Discussion points covered whole life carbon assessment and how operational and embodied carbon assessment should go together and not be conflicting. It was demonstrated that the cost uplift is only 10% (from standard build to a low embodied carbon building).

It was recommended that the industry should aim to design buildings with simpler building envelopes as this provides further operational and embodied carbon reduction at the same time. Suggestions on how embodied carbon can be reduced concentrated around finding alternatives to cement and steel and making alternatives more cost effective.

The final discussion point regarded the need for Life Cycle Analysis (LCA) and discussed why the LCA use only a 60-year projection when infrastructure uses 120 years and Victorian buildings still stand after 120+ years, an issue that Greengage agree needs to be looked at. Operational Carbon would be much higher in that case and the Embodied carbon from refurbishments should be added to the mix.

At Greengage we believe that Operational and Embodied carbon should go hand in hand but not combined into one package as operational carbon assessments are much more progressed to-date. In the future, as Embodied carbon assessments make it into the London plan and regulations and one detailed approach is adopted then these should be combined to one carbon figure for the life of the project.

Talk 4: Climate Change Challenge- How can the industry help achieve a built environment fit for the future?

This session was a call to action to the industry to ensure that the 1.5 degrees limit, compared to pre-industrial levels, set by the Paris Agreement can be met. A background was provided on the science that is used to predict the effects of climate change, which informed the Paris Agreement. It was noted that there are “disconcerting gaps” in implementation in the built environment industry.

Louise Clarke and Paul King provided an overview of what their companies, as developers, are undertaking to reduce greenhouse gas emissions as well as ensure that their developments are adaptable to the anticipated future effects of climate change. Paul King of Lendlease emphasised that development should be designed to be ‘net zero’, for example Elephant Park, which is targeting to be Climate Positive or net carbon negative when it completes in 2025. His key message was that the bar needs to be set high so that we are doing as much as possible now to limit the impacts of climate change.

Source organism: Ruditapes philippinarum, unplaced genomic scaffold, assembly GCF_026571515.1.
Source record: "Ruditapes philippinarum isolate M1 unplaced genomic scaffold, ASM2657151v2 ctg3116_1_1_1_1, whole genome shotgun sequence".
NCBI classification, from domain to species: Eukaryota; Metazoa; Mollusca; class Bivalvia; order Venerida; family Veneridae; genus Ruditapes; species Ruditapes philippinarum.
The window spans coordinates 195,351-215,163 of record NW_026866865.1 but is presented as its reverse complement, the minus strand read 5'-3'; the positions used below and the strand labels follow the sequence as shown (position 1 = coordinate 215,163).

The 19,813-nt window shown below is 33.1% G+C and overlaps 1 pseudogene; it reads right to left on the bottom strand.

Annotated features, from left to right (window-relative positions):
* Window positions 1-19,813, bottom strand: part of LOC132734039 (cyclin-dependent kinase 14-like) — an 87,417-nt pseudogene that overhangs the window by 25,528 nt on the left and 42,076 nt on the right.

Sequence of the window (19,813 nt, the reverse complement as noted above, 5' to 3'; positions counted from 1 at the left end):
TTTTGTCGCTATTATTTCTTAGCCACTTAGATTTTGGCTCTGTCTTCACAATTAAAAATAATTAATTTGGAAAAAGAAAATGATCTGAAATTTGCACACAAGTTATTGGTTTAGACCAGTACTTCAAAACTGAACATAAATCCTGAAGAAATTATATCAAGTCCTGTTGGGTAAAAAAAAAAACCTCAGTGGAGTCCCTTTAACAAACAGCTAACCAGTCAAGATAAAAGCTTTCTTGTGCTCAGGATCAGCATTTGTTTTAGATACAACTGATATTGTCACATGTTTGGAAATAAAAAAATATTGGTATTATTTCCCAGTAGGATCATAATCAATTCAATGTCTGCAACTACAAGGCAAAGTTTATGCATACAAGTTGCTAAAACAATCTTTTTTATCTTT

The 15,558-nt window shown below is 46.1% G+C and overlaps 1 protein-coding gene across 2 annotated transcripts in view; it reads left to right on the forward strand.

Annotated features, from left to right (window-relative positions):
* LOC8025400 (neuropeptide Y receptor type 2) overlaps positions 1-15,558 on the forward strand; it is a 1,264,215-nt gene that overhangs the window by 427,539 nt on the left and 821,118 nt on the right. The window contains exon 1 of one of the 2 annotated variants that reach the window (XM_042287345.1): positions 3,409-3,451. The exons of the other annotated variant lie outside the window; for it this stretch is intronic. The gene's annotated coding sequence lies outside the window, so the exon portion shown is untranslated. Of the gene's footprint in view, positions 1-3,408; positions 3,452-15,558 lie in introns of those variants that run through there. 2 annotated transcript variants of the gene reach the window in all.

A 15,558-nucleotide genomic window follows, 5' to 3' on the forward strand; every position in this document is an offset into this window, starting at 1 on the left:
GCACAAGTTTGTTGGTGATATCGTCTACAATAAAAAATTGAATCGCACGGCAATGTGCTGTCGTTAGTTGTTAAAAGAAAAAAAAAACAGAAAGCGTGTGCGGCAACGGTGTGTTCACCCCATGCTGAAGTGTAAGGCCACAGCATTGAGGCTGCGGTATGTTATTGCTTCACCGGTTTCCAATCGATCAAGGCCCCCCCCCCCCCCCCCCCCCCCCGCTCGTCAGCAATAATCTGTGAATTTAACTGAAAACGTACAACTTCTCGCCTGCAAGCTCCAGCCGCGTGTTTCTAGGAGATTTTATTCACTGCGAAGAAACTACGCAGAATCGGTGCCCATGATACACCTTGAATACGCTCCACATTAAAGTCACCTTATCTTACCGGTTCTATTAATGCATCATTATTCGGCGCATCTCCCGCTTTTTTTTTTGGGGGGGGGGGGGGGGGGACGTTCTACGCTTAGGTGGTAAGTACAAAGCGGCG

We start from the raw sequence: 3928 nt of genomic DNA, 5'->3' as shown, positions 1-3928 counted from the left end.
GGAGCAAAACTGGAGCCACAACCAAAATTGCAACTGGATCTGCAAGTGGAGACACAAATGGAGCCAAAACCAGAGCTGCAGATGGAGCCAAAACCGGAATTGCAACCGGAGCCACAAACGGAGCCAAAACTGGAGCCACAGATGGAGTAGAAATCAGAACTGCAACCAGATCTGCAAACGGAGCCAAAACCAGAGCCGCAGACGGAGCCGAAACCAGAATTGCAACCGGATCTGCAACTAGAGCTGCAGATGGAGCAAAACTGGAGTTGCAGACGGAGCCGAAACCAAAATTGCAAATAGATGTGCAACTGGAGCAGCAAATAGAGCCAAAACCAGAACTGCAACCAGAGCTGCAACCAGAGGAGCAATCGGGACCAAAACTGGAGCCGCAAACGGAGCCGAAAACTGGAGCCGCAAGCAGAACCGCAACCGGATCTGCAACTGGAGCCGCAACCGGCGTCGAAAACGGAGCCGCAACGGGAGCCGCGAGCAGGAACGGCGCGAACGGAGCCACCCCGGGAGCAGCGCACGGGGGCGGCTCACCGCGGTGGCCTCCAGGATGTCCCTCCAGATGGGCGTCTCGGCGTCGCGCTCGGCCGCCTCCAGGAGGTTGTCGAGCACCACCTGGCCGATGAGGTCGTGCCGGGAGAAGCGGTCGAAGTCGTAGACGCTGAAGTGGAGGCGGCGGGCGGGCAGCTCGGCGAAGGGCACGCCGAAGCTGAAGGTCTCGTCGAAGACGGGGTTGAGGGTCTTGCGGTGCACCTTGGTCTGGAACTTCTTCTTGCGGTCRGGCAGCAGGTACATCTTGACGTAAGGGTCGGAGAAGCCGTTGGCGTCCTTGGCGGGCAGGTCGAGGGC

Talk 5: Rebel Leadership – The challenge to achieve real change

Focusing on the need to change how we deliver growth and development in order to provide a more sustainable future, attendees were asked to explain what they thought rebel leadership looks like and what positive effects it can have. Rather than being content with the status quo of the built environment world, the session called for everyone to question, challenge and call out bad practices that needed to change.

We heard from a range of individuals about what they were doing to bring about change, and how they had achieved this. There were some common threads that reoccurred with each rebel leader’s presentation:

  • The industry should challenge the green credentials being communicated by individuals and organisations by avoiding reading just the headline and scratching beneath the surface. We have a responsibility to ask difficult questions and be strong leaders (which sometimes ruffles some feathers!).
  • We should all spend 5 minutes each day asking ourselves how things could be done differently and to not just follow the norm of how it has been done in the past. Small ideas at grassroots level often lead to eventual change on a far bigger level.
  • In order for change to happen, we shouldn’t be afraid of failure. There was an agreement that education now drives people to expect the correct result, first time. However the biggest innovations often occur through testing and improvement, and sometimes failure.

As sustainability consultants, it is our responsibility to challenge clients and assist them in getting the most sustainable solution possible. We firmly believe that as an organisation we should always be learning, questioning how things are done and suggesting new approaches, even if that means refinement and improvement over time. Whilst there are a host of tools and mechanisms for assessing sustainability, we always try to use these as the output, with bespoke, intelligent advice being the foundations.